Study

Effectiveness of Hot Sauce® and Deer Away® repellents for deterring elk browsing of aspen sprouts

  • Published source details Baker D.L., Andelt W.F., Burnham K.P. & Shepperd W.D. (1999) Effectiveness of Hot Sauce® and Deer Away® repellents for deterring elk browsing of aspen sprouts. The Journal of Wildlife Management, 63, 1327-1336

Actions

This study is summarised as evidence for the following.

Action Category

Use repellents that taste bad (‘contact repellents’) to deter crop or property damage by mammals to reduce human-wildlife conflict

Action Link
Terrestrial Mammal Conservation
  1. Use repellents that taste bad (‘contact repellents’) to deter crop or property damage by mammals to reduce human-wildlife conflict

    A replicated, controlled study in 1997 in a forest in Colorado, USA (Baker et al. 1999) found that aspens Populus tremuloides treated with the repellents Deer Away® and the highest concentration of Hot Sauce® were browsed less by elk Cervus canadensis than were untreated trees. There was less browsing on aspens treated with Deer Away® (42% of sprouts and terminal leaders browsed) and 6.2% Hot Sauce® (56% browsed) than on untreated aspens (77% browsed). Browsing rates on aspens treated with 0.62% Hot Sauce® (65%) and 0.062% Hot Sauce® (72%) did not differ significantly from those on untreated aspens. Four fenced pasture blocks (each 0.41 ha) each contained 10 strips (1 × 23 m) of sprouting aspen. Treatments were Deer Away® and Hot Sauce® at three concentrations (0.062%, 0.62%, 6.2%). Each treatment was applied to one strip in each pasture, five weeks before exposure to elk and to a further strip two weeks before exposure. Two strips remained untreated. Two captive elk were placed in each pasture block, from 3 August to 5 September 1997. Proportional browsing rates were assessed by examining all aspen sprouts in each pasture.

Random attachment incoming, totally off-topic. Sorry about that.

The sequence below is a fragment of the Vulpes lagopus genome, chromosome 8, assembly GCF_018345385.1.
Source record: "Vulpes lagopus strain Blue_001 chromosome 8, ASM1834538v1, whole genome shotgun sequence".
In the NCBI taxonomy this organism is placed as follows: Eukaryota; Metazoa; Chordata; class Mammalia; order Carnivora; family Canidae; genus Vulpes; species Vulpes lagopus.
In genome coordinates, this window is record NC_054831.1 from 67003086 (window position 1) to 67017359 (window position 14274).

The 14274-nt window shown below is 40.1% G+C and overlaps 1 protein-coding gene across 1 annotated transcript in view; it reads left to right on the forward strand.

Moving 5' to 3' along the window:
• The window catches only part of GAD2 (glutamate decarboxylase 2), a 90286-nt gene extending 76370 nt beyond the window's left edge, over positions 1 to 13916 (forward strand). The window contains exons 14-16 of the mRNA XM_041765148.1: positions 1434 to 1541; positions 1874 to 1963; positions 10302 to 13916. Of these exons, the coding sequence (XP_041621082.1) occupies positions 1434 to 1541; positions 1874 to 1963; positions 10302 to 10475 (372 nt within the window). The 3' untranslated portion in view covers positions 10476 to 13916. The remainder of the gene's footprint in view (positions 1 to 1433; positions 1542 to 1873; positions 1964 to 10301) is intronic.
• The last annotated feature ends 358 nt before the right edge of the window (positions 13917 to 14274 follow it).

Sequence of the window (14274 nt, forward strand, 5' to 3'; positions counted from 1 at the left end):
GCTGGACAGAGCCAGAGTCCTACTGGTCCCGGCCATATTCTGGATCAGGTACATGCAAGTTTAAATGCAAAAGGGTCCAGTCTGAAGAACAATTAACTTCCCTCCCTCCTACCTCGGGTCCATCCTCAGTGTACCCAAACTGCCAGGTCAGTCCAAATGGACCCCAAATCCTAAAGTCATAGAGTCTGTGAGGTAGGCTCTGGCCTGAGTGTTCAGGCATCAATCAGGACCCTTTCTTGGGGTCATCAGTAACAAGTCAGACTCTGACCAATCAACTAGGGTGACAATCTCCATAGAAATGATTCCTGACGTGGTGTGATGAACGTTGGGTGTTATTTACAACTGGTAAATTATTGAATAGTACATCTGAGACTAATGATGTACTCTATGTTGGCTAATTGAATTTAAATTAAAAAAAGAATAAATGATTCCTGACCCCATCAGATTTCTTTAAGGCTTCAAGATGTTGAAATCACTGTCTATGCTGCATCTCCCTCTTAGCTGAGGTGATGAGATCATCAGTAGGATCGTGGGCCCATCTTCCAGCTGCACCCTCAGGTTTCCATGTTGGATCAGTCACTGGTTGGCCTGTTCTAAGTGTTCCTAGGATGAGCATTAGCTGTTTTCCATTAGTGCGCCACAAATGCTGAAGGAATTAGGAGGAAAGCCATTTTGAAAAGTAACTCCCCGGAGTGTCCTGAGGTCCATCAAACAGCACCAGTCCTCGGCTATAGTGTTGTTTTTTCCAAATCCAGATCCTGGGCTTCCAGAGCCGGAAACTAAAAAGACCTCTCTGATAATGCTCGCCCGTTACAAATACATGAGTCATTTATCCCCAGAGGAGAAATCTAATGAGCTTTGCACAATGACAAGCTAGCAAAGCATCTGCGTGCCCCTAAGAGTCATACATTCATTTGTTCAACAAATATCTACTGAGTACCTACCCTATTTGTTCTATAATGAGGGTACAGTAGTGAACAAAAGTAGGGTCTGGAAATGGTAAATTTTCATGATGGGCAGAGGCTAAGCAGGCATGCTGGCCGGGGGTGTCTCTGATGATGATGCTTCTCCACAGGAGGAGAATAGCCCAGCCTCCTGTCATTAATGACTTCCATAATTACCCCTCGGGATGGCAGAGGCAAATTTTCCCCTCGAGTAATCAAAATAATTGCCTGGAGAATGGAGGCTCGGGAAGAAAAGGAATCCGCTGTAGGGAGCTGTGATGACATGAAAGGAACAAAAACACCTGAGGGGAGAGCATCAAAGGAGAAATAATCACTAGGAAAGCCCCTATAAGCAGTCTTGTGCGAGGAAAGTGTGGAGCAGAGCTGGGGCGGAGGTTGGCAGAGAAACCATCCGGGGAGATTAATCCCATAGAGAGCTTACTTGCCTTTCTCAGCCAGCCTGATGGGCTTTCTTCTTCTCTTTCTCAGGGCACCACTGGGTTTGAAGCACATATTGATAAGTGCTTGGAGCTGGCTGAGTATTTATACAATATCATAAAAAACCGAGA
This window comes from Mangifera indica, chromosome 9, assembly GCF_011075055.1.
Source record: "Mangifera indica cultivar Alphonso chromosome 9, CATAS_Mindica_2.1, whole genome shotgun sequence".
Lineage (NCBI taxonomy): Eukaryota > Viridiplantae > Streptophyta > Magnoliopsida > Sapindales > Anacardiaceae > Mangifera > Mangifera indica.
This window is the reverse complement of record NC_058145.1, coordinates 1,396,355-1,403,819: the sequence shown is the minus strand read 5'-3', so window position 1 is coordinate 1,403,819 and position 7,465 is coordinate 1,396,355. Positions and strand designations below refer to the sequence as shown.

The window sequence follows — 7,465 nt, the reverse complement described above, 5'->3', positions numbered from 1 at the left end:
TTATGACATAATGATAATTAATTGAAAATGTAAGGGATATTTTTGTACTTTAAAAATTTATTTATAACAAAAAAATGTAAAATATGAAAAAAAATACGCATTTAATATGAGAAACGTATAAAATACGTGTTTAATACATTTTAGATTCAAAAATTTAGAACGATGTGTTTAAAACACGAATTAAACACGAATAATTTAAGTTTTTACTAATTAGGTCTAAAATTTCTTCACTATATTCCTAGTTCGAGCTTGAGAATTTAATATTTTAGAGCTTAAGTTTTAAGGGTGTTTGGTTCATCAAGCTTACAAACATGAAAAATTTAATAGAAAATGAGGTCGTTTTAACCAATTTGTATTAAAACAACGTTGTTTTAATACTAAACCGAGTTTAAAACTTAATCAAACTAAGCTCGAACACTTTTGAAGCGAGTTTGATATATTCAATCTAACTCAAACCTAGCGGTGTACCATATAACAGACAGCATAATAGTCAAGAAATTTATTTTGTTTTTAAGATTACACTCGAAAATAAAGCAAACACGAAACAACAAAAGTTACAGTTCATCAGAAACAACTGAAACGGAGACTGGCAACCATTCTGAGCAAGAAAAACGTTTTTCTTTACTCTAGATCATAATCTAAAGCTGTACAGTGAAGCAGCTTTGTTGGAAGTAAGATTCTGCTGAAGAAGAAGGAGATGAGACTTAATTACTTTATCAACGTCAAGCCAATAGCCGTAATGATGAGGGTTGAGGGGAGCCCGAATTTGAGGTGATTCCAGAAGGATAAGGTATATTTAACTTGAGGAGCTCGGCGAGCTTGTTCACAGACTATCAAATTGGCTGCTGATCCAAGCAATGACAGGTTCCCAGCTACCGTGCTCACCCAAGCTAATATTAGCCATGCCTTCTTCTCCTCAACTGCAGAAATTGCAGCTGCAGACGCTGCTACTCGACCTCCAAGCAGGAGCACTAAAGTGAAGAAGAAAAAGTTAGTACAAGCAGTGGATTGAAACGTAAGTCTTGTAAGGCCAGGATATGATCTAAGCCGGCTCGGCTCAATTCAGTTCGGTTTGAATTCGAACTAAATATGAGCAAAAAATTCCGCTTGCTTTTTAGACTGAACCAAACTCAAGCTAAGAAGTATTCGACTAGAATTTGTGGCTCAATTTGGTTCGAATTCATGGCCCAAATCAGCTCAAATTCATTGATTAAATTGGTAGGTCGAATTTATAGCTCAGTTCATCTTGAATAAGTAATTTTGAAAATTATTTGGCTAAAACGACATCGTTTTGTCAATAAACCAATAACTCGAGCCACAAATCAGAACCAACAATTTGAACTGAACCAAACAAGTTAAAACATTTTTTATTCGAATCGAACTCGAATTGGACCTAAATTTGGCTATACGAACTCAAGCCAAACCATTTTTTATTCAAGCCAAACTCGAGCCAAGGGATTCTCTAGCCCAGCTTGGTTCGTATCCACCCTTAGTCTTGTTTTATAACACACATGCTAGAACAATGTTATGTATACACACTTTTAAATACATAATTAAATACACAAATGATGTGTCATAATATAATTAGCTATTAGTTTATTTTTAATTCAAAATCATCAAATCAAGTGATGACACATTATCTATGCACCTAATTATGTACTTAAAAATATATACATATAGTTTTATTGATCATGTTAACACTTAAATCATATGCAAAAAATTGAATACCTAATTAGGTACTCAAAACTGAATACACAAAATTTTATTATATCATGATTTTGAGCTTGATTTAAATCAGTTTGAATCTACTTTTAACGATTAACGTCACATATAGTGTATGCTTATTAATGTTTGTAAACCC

(Summarised by: Nick Littlewood)

Output references

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